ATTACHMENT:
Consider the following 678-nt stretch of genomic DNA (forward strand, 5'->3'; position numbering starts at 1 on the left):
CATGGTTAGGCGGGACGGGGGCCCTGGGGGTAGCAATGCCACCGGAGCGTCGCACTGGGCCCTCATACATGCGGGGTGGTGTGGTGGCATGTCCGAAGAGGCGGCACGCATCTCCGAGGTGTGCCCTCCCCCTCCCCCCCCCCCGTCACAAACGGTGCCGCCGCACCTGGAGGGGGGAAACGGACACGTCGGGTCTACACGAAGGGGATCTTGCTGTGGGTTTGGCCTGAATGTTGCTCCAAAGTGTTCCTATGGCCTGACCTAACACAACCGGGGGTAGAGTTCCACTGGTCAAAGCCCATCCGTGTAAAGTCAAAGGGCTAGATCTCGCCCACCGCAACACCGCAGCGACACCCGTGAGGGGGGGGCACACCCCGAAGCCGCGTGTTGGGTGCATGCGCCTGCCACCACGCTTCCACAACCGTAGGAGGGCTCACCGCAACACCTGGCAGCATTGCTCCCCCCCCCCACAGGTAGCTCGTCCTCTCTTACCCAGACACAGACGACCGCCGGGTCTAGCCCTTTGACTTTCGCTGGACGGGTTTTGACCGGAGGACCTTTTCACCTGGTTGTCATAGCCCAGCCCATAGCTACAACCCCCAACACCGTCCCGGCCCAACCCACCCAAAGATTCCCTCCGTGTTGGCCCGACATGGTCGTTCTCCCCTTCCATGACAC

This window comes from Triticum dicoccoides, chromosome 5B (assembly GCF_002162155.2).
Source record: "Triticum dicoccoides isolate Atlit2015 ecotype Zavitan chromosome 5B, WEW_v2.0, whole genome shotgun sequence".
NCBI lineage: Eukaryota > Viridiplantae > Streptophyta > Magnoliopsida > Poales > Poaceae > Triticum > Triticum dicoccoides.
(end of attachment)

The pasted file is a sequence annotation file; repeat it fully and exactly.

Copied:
Consider the following 678-nt stretch of genomic DNA (forward strand, 5'->3'; position numbering starts at 1 on the left):
CATGGTTAGGCGGGACGGGGGCCCTGGGGGTAGCAATGCCACCGGAGCGTCGCACTGGGCCCTCATACATGCGGGGTGGTGTGGTGGCATGTCCGAAGAGGCGGCACGCATCTCCGAGGTGTGCCCTCCCCCTCCCCCCCCCCCGTCACAAACGGTGCCGCCGCACCTGGAGGGGGGAAACGGACACGTCGGGTCTACACGAAGGGGATCTTGCTGTGGGTTTGGCCTGAATGTTGCTCCAAAGTGTTCCTATGGCCTGACCTAACACAACCGGGGGTAGAGTTCCACTGGTCAAAGCCCATCCGTGTAAAGTCAAAGGGCTAGATCTCGCCCACCGCAACACCGCAGCGACACCCGTGAGGGGGGGGCACACCCCGAAGCCGCGTGTTGGGTGCATGCGCCTGCCACCACGCTTCCACAACCGTAGGAGGGCTCACCGCAACACCTGGCAGCATTGCTCCCCCCCCCCACAGGTAGCTCGTCCTCTCTTACCCAGACACAGACGACCGCCGGGTCTAGCCCTTTGACTTTCGCTGGACGGGTTTTGACCGGAGGACCTTTTCACCTGGTTGTCATAGCCCAGCCCATAGCTACAACCCCCAACACCGTCCCGGCCCAACCCACCCAAAGATTCCCTCCGTGTTGGCCCGACATGGTCGTTCTCCCCTTCCATGACAC

This window comes from Triticum dicoccoides, chromosome 5B (assembly GCF_002162155.2).
Source record: "Triticum dicoccoides isolate Atlit2015 ecotype Zavitan chromosome 5B, WEW_v2.0, whole genome shotgun sequence".
NCBI lineage: Eukaryota > Viridiplantae > Streptophyta > Magnoliopsida > Poales > Poaceae > Triticum > Triticum dicoccoides.